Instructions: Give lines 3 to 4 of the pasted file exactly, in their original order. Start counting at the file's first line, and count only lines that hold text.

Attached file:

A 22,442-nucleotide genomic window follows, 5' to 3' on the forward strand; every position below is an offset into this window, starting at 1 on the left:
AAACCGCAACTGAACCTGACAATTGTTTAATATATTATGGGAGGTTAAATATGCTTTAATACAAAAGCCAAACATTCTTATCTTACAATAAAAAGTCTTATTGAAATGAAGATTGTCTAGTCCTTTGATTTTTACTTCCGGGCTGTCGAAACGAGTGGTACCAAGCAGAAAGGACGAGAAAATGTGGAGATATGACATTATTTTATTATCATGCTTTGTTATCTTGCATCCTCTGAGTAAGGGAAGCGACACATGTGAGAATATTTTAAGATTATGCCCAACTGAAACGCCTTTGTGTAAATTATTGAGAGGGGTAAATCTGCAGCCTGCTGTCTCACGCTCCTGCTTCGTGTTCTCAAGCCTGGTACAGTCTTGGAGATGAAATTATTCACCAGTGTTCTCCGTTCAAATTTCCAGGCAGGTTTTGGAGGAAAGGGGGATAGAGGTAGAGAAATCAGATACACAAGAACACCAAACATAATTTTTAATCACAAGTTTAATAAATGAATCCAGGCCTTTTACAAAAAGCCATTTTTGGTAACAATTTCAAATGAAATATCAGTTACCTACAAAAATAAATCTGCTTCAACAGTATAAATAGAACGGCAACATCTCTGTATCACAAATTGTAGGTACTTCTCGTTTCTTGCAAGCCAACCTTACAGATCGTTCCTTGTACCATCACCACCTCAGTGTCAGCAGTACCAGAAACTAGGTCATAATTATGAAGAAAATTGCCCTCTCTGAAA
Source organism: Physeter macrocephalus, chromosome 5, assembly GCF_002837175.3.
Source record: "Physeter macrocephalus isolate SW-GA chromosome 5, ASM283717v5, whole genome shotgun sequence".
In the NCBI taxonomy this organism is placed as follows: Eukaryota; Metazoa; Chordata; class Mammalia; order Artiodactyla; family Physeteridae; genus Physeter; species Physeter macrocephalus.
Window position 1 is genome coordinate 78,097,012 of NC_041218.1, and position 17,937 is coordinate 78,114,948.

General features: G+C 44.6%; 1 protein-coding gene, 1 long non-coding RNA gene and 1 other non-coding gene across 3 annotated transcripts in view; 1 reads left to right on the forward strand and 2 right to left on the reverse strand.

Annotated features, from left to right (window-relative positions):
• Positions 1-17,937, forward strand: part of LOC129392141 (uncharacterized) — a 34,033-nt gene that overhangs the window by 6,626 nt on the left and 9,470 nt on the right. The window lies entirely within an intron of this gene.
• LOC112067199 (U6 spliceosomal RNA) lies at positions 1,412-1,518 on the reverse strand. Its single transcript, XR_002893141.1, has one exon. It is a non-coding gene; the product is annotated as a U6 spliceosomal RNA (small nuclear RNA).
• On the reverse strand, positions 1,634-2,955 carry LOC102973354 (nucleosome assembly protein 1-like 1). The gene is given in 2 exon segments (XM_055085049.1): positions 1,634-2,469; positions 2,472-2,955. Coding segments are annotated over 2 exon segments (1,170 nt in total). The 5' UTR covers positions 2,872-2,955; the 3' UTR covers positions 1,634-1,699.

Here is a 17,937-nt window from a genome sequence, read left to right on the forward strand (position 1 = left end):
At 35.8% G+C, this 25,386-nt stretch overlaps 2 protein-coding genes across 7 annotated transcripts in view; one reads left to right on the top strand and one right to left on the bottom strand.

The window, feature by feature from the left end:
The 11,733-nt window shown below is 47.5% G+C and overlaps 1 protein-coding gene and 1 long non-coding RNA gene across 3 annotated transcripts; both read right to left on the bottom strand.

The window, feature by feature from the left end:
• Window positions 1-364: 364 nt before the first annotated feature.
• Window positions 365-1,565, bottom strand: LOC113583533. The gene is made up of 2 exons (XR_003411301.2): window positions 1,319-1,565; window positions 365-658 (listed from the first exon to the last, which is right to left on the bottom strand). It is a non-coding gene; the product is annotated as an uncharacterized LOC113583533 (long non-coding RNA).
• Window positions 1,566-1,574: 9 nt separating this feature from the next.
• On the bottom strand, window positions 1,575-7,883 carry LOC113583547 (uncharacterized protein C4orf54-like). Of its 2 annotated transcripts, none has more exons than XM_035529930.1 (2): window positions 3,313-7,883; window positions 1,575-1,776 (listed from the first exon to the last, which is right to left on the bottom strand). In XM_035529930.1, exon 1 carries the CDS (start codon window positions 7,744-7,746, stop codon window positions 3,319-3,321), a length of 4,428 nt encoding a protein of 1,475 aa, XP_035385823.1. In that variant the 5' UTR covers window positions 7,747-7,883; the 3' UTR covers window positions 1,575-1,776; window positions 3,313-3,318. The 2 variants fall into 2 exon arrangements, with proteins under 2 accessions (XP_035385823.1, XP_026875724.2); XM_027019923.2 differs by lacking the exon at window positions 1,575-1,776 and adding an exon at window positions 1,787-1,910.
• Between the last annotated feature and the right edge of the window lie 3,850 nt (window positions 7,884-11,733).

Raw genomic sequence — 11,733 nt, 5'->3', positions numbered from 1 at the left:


Source organism: Physeter macrocephalus, chromosome 5, assembly GCF_002837175.3.
Source record: "Physeter macrocephalus isolate SW-GA chromosome 5, ASM283717v5, whole genome shotgun sequence".